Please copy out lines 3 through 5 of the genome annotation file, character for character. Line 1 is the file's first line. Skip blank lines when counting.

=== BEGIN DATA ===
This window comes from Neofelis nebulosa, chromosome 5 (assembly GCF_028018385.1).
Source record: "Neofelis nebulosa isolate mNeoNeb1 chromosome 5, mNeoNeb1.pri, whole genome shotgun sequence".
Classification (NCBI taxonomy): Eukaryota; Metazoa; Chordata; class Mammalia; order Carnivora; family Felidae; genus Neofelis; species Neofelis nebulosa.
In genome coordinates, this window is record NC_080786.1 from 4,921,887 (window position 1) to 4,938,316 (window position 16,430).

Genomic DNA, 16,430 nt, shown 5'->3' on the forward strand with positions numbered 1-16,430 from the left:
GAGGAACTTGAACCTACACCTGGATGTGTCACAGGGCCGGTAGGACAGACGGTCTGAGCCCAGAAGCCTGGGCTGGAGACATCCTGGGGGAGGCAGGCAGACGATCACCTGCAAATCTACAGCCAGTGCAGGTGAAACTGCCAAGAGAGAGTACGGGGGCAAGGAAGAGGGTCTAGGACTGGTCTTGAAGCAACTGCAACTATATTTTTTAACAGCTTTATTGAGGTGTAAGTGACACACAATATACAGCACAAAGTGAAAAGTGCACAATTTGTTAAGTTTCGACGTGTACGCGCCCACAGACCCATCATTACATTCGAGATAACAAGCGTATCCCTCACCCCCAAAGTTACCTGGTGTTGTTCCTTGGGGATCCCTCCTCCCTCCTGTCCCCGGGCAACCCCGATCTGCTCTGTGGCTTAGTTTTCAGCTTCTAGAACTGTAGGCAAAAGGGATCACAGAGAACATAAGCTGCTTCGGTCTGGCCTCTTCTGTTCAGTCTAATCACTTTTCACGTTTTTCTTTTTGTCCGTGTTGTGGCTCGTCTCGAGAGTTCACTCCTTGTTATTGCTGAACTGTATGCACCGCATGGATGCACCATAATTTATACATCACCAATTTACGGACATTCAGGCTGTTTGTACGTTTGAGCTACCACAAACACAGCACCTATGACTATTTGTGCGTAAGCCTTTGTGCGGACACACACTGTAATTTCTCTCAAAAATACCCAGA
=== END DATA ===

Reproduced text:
Classification (NCBI taxonomy): Eukaryota; Metazoa; Chordata; class Mammalia; order Carnivora; family Felidae; genus Neofelis; species Neofelis nebulosa.
In genome coordinates, this window is record NC_080786.1 from 4,921,887 (window position 1) to 4,938,316 (window position 16,430).

Genomic DNA, 16,430 nt, shown 5'->3' on the forward strand with positions numbered 1-16,430 from the left: